Building Support for Digital Humanities

By John Simpson, Compute Canada’s Digital Humanities Specialist

Digital Humanities - Compute Canada


Since joining Compute Canada/WestGrid in January, my focus has been on building awareness of the advanced research computing capabilities and support that are available to the digital humanities (DH) community. The unofficial slogan for this awareness building campaign has been “Starting Thinking Bigger” and the community has stepped up and started to do just that. In order to help maintain the pace, I’d like to share some information about three events that are going to begin small but signal significant shifts in the support we will need to provide DH-based research.

CFI Cyberinfrastructure Grants

While it is currently true that there are no truly big data / big compute DH projects in Canada at this point, there are applications going into the competition looking to radically alter the current state of affairs. From semantic web based triplestores, to the processing of massive quantities of audio and video, these projects stand to change how we think about supporting advanced research computing. The Notices of Intent were due May 22 with invitations to submit full proposals going out on June 30. While it is probable that only one DH application will be accepted, it is likely to be a game changer.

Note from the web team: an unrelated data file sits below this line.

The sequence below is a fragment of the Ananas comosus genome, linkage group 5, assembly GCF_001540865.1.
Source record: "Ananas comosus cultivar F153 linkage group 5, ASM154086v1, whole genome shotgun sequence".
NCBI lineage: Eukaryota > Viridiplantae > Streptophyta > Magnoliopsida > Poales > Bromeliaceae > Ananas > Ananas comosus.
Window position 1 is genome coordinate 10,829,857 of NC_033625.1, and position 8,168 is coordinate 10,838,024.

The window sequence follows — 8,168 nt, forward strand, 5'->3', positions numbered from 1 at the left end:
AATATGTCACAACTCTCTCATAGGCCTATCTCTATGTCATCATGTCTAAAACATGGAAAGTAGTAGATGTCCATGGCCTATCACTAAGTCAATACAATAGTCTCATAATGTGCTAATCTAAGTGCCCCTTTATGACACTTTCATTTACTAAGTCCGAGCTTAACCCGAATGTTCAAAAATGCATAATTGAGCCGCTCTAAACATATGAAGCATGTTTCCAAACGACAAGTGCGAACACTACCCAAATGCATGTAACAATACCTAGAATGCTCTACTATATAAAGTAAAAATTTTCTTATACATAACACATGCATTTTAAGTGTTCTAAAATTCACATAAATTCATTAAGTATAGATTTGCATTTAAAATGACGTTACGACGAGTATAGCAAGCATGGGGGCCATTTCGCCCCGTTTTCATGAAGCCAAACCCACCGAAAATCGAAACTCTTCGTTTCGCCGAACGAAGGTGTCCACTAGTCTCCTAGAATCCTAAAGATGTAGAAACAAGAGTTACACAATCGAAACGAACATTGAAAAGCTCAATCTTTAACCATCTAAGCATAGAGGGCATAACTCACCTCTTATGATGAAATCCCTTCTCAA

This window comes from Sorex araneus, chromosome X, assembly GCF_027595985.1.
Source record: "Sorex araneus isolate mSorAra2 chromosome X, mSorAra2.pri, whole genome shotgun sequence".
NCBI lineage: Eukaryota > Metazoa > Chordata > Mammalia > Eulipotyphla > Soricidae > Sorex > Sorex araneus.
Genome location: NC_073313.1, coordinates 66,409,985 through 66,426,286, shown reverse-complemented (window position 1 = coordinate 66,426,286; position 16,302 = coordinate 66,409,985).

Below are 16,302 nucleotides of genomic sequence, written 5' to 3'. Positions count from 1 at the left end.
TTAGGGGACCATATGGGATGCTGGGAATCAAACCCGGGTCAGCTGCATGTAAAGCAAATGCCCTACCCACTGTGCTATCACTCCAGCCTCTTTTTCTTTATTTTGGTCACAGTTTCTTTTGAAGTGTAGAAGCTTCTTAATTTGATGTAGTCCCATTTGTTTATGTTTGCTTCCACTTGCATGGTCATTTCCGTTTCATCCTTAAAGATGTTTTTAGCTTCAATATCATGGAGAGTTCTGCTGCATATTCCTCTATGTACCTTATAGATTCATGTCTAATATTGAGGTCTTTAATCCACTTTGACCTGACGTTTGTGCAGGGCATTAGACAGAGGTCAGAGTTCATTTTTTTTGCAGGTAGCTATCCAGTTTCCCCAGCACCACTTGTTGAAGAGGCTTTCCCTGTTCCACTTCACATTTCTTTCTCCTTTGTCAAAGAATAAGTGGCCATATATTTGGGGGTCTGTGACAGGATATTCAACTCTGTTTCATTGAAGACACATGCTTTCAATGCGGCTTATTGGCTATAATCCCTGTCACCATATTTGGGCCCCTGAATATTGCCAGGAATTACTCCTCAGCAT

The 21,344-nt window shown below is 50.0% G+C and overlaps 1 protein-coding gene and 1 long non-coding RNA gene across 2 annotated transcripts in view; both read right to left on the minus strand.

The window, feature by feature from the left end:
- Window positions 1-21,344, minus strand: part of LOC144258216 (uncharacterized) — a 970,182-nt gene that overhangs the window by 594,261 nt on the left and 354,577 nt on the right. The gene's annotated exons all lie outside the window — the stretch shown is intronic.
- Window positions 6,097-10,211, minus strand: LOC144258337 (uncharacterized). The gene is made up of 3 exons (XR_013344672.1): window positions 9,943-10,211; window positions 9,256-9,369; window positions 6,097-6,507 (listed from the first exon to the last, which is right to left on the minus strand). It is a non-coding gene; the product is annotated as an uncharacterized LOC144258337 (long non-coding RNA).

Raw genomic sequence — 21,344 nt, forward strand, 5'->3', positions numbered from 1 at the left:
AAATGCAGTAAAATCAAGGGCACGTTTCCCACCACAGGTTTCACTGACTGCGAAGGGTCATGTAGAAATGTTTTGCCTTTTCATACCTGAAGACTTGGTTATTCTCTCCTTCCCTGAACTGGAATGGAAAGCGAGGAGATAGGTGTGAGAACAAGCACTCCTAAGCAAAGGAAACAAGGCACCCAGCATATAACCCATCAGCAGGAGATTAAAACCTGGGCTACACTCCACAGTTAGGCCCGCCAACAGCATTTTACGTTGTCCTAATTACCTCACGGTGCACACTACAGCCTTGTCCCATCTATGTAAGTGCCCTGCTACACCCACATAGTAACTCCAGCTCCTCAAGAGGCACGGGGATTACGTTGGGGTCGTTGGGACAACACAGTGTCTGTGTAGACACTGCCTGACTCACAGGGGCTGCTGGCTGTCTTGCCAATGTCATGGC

CSDH-SCHN (pronounced “Citizen”)

The Canadian Society for Digital Humanities / Société Canadienne des Humanitiés Numériques held its annual conference the first week of June within a larger event known as the Congress of the Humanities. I was on site this year promoting Compute Canada and the services of the regional consortia. In addition to a presence at the Digital Demos session, Compute Canada also sponsored the University of Ottawa libraries’ Hackfest by offering cloud support for the projects produced.


Held at the University of Victoria each year, the Digital Humanities Summer Institute (DHSI) is the largest gathering of people within the DH community, supporting each other through training courses drawn from within its membership. This year alone, 700+ people attended courses at the main site and many more at satellite events at Dalhousie University, the University of Guelph, and the University of Ottawa. Compute Canada sponsored this year’s event and also offered a unique scholarship competition: two pairs of scholarships where one member of each application was to come from the research community and one from the Compute Canada support community. I also taught the Programming Fundamentals course and offered an un-conference session on Compute Canada and a workshop on getting started with our cloud tools. More exciting than this, I am pleased to announce that DHSI 2016 will see three additional course offerings from Compute Canada with heavy support from WestGrid team members. The three courses will be:

  • Big Data for DH
  • Cloud for DH
  • Scientific Visualization for DH

If you’re interested in learning more about DH and how Compute Canada / WestGrid can support your research, then please send me a note. Also, have a look at the new DH section of the Compute Canada website, there are some really strong research stories shared there.